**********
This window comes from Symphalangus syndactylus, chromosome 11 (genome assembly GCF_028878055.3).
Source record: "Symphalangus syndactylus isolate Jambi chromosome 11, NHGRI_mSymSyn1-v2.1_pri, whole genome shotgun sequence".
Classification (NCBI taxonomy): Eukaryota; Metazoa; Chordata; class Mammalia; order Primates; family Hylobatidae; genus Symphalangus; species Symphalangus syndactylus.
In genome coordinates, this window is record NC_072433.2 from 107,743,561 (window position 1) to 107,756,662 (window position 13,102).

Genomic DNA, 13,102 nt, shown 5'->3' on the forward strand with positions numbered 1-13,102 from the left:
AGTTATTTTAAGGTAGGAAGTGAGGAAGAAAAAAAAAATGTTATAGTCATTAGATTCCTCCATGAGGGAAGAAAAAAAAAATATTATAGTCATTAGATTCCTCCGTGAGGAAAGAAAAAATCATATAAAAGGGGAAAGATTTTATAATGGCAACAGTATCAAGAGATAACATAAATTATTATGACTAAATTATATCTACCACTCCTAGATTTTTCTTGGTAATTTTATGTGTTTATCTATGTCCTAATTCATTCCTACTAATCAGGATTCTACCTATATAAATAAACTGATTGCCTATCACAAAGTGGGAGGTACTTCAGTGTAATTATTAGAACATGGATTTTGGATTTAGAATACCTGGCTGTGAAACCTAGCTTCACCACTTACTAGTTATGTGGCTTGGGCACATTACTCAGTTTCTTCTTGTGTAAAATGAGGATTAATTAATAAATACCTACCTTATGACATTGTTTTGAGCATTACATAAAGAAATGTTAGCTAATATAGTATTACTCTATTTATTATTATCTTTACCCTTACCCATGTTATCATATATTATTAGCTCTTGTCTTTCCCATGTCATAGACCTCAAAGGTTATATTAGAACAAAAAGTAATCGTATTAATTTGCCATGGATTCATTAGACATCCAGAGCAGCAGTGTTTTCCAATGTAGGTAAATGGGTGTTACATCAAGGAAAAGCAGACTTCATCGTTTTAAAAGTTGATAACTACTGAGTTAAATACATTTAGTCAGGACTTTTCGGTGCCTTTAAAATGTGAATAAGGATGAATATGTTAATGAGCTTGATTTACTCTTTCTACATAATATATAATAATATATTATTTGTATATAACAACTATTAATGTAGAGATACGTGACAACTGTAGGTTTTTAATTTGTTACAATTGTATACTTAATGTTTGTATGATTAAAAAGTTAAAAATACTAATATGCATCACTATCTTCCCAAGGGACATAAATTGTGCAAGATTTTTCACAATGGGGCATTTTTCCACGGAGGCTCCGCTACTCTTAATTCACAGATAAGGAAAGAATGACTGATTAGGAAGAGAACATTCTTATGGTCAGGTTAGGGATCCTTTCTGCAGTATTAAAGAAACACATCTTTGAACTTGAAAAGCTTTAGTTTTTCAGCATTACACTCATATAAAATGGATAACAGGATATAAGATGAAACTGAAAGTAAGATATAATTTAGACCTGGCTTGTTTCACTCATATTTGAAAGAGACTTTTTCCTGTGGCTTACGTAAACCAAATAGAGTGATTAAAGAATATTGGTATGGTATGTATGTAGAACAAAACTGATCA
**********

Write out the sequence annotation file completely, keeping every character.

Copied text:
This window comes from Symphalangus syndactylus, chromosome 11 (genome assembly GCF_028878055.3).
Source record: "Symphalangus syndactylus isolate Jambi chromosome 11, NHGRI_mSymSyn1-v2.1_pri, whole genome shotgun sequence".
Classification (NCBI taxonomy): Eukaryota; Metazoa; Chordata; class Mammalia; order Primates; family Hylobatidae; genus Symphalangus; species Symphalangus syndactylus.
In genome coordinates, this window is record NC_072433.2 from 107,743,561 (window position 1) to 107,756,662 (window position 13,102).

Genomic DNA, 13,102 nt, shown 5'->3' on the forward strand with positions numbered 1-13,102 from the left:
AGTTATTTTAAGGTAGGAAGTGAGGAAGAAAAAAAAAATGTTATAGTCATTAGATTCCTCCATGAGGGAAGAAAAAAAAAATATTATAGTCATTAGATTCCTCCGTGAGGAAAGAAAAAATCATATAAAAGGGGAAAGATTTTATAATGGCAACAGTATCAAGAGATAACATAAATTATTATGACTAAATTATATCTACCACTCCTAGATTTTTCTTGGTAATTTTATGTGTTTATCTATGTCCTAATTCATTCCTACTAATCAGGATTCTACCTATATAAATAAACTGATTGCCTATCACAAAGTGGGAGGTACTTCAGTGTAATTATTAGAACATGGATTTTGGATTTAGAATACCTGGCTGTGAAACCTAGCTTCACCACTTACTAGTTATGTGGCTTGGGCACATTACTCAGTTTCTTCTTGTGTAAAATGAGGATTAATTAATAAATACCTACCTTATGACATTGTTTTGAGCATTACATAAAGAAATGTTAGCTAATATAGTATTACTCTATTTATTATTATCTTTACCCTTACCCATGTTATCATATATTATTAGCTCTTGTCTTTCCCATGTCATAGACCTCAAAGGTTATATTAGAACAAAAAGTAATCGTATTAATTTGCCATGGATTCATTAGACATCCAGAGCAGCAGTGTTTTCCAATGTAGGTAAATGGGTGTTACATCAAGGAAAAGCAGACTTCATCGTTTTAAAAGTTGATAACTACTGAGTTAAATACATTTAGTCAGGACTTTTCGGTGCCTTTAAAATGTGAATAAGGATGAATATGTTAATGAGCTTGATTTACTCTTTCTACATAATATATAATAATATATTATTTGTATATAACAACTATTAATGTAGAGATACGTGACAACTGTAGGTTTTTAATTTGTTACAATTGTATACTTAATGTTTGTATGATTAAAAAGTTAAAAATACTAATATGCATCACTATCTTCCCAAGGGACATAAATTGTGCAAGATTTTTCACAATGGGGCATTTTTCCACGGAGGCTCCGCTACTCTTAATTCACAGATAAGGAAAGAATGACTGATTAGGAAGAGAACATTCTTATGGTCAGGTTAGGGATCCTTTCTGCAGTATTAAAGAAACACATCTTTGAACTTGAAAAGCTTTAGTTTTTCAGCATTACACTCATATAAAATGGATAACAGGATATAAGATGAAACTGAAAGTAAGATATAATTTAGACCTGGCTTGTTTCACTCATATTTGAAAGAGACTTTTTCCTGTGGCTTACGTAAACCAAATAGAGTGATTAAAGAATATTGGTATGGTATGTATGTAGAACAAAACTGATCA